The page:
A future Brahman, for example, is obliged, from his earliest years, to employ himself in reading and writing, and to be pres­ent at the presentation of offerings, to calculate eclipses of the sun and moon; to study the laws and religious practices; to cast nativities; in short to learn every thing, which, according to the injunction of the Veda, or sacred books of the Indians, it is necessary he should know. The Vayshya on the other hand, instruct youth in agriculture; the Kshetria, in the science of government and the military arts, the Shudra, in mechanics, the Mucaver, in fishing; the Ciana, in gardening and the Banyen, in commerce.

 

By this establishment the knowledge of a great many things neces­sary for the public good is not only widely diffused, but trans­mitted to posterity; who are thereby enabled still farther to improve them, and bring them nearer to perfection. In the time of Alexander the Great, the Indians had acquired such skill in the mechanical arts, that Nearchus, the commander of his fleet, was much amazed at the dexterity with which they imitated the ac­coutrements of the Grecian soldiers.

 

I once found myself in a similar situation. Having entrusted to an Indian artist a lamp made in Portugal, the workmanship of which was exceedingly pret­ty, some days after he brought me another so like my own that I could scarcely distinguish any difference. It, however, cannot be denied, that the arts and sciences in India have greatly declined since foreign conquerors expelled the native kings; by which several provinces have been laid entirely waste, and the castes confounded with each other. Before that period, the different kingdoms were in a flourishing condition; the laws were respect­ed, and justice and civil order prevailed; but, unfortunately, at present everything in many of the provinces must give way to absolute authority and despotic sway."

 

*************************

 

Caste is good - MS Radhakrishnan

 

To The Editor, The Hindu Newspaper

In response to the  editorial article (dtd Feb. 21, 2012)  "India's destiny not caste in stone" by Prof. Andre Beteille , Prof Emeritus of sociology, Delhi University.

 

Dear Sir,

 

I have only the faintest hope that you will publish this letter. In this age of 'paid news", who will dare to  provide real knowledge, insights and truth at the cost of  career (including academic) & business profits ? But if you are serious about the issues you highlight, then you could NOT possibly ignore this letter.  If in case you do not publish my response in your newspaper, please at least forward this mail to Prof.Beteille. (My protest is against the unfair castigation of caste. !!!)

 

If the Prof. had taken into consideration the current world scenario, I think his output  would have been different and he certainly would have eulogized CASTE.  The peak of prosperity achieved by Europe and US in the past 200 to 300 years is behind them. Now both are plagued by chronic economic problems and unemployment. Their current pattern of thinking and action is miring  themselves as well as the rest of the world in deeper and messy unsolvable problems. An eg :-Greenhouse gases, global warming and consequent climate change. Taking the cue from the experience  of the West, we  Indians  will be acting stupidly  by entertaining doubts about    our age old sound and proven institutions. It will become suicidal for us if we abandon them and ape Western social patterns, which academicians & some politicians paint as Universal and inevitable. Eg. Prof. Francis Fukuyama's 'The End of History and the last Man'.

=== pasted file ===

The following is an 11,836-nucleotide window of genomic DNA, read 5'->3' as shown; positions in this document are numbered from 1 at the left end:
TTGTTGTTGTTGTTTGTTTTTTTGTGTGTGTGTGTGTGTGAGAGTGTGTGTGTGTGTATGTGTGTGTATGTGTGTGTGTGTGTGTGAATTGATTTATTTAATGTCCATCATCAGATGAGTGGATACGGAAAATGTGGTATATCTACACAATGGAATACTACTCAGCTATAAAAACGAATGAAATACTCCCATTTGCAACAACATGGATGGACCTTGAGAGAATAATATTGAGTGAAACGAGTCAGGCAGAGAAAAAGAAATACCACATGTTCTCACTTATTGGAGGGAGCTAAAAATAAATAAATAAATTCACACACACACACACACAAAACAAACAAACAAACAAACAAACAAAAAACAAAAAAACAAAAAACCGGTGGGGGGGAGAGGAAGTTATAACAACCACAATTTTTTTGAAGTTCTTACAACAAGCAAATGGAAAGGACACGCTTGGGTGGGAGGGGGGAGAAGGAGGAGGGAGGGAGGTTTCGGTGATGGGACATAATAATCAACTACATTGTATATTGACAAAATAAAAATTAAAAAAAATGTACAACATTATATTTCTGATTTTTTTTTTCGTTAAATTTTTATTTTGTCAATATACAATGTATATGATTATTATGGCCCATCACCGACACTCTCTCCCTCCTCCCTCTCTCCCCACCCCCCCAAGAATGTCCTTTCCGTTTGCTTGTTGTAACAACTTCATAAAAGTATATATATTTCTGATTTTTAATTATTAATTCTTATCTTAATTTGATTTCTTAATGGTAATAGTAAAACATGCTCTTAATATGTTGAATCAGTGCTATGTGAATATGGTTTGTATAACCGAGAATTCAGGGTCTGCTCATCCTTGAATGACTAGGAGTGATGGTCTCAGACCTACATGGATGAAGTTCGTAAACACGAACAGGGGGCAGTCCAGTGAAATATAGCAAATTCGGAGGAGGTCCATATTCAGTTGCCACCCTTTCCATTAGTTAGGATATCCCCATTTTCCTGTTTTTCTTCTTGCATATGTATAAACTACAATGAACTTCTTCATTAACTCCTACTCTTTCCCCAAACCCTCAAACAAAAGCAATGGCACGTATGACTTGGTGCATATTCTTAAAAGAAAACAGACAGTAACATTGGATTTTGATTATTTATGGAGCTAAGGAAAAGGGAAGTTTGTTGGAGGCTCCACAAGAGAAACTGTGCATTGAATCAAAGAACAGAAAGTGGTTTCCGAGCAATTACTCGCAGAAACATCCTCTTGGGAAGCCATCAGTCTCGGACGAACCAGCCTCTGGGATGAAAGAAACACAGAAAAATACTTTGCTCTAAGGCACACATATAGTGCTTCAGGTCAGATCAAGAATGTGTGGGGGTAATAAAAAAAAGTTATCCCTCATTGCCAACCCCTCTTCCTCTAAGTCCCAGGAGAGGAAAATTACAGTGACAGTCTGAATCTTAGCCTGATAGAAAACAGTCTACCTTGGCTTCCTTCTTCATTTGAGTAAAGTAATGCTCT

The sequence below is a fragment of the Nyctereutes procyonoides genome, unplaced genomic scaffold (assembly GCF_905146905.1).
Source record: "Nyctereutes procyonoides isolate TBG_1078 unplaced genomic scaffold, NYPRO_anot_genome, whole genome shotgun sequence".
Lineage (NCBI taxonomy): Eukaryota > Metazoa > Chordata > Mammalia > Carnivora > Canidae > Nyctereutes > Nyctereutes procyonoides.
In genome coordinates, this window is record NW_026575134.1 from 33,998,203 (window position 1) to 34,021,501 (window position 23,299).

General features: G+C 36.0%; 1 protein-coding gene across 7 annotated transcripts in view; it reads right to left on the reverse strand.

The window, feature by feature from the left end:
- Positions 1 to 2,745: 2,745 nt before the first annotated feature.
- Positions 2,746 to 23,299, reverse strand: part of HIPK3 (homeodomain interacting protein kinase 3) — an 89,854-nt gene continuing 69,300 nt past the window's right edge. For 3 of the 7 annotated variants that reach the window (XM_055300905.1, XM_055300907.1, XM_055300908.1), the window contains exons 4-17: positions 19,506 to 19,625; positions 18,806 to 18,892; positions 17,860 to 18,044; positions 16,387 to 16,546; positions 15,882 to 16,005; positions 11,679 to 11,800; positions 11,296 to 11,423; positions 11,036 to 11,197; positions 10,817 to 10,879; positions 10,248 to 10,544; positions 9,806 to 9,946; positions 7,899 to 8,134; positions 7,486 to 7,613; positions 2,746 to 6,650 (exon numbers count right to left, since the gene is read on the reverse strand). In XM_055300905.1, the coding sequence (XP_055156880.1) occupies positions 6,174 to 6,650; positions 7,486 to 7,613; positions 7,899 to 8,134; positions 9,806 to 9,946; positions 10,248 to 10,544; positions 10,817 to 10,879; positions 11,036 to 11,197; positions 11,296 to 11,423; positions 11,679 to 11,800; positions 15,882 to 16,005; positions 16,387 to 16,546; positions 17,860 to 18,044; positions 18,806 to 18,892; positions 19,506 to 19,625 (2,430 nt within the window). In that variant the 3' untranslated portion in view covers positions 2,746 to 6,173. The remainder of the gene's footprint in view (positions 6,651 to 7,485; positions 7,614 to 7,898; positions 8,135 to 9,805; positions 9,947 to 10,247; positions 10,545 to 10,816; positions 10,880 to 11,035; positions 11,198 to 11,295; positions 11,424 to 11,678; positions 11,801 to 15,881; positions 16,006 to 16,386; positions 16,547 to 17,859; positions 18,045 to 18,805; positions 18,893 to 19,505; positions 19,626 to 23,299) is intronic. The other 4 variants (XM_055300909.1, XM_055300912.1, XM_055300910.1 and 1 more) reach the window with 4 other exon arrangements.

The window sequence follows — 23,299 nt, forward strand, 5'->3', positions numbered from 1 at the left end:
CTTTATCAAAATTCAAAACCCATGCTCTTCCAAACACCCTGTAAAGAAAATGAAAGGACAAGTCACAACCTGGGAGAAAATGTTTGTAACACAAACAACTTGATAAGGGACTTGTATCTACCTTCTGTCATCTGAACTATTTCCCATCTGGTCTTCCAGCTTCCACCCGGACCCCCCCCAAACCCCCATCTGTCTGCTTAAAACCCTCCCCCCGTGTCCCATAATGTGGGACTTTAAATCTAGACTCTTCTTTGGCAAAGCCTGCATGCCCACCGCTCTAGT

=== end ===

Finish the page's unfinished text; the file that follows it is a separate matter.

The advantages of caste, how it had sustained peaceful and harmonious life  of our ancestors and thereby sustained Indian civilization without break,  could be garnered from the life (in the last century) and ideas, of The Father of our Nation. This is illustrated in detail in the subsequent paragraphs. Prior to that, ie  in the 17thcentury, (the beginning of the 1800's) the French Missionary , Abbe J.A.Dubois  had emphatically written " I consider the institution of castes amongst the Hindu  nations as the happiest effort of their legislation; and I am well convinced that if the people of India never sunk into a state of barbarism, and if, when almost all Europe was plunged in that dreary gulf, India kept  up her head, preserved and extended the sciences, the arts and civilization; it is wholly to the distinction of castes that she is indebted for that high celebrity" (p.10, Chapter 2, 'Advantages Resulting  from The Division of Castes' from the book 'Character, Manners & Customs of the People of India and of their Institutions Religious and Civil", published by Asian Educational Services). I think Europe  still is caught in the 'dreary gulf' which the Abbe mentions in the above sentence, (the two World Wars) inspite of its apparent material prosperity which is  enjoyed  only by a select few. (1%). In fact Europeans and Americans are the 'barbarians' of the modern world due to their insatiable hunger for resources and the conflicts they engender all over the world, both directly as well as indirectly. I fervently hope that to civilize themselves they will adopt the CASTE system. I further hope that we Indians would be counted upon to act  as guides, in their efforts in adapting to a European version of the Caste System.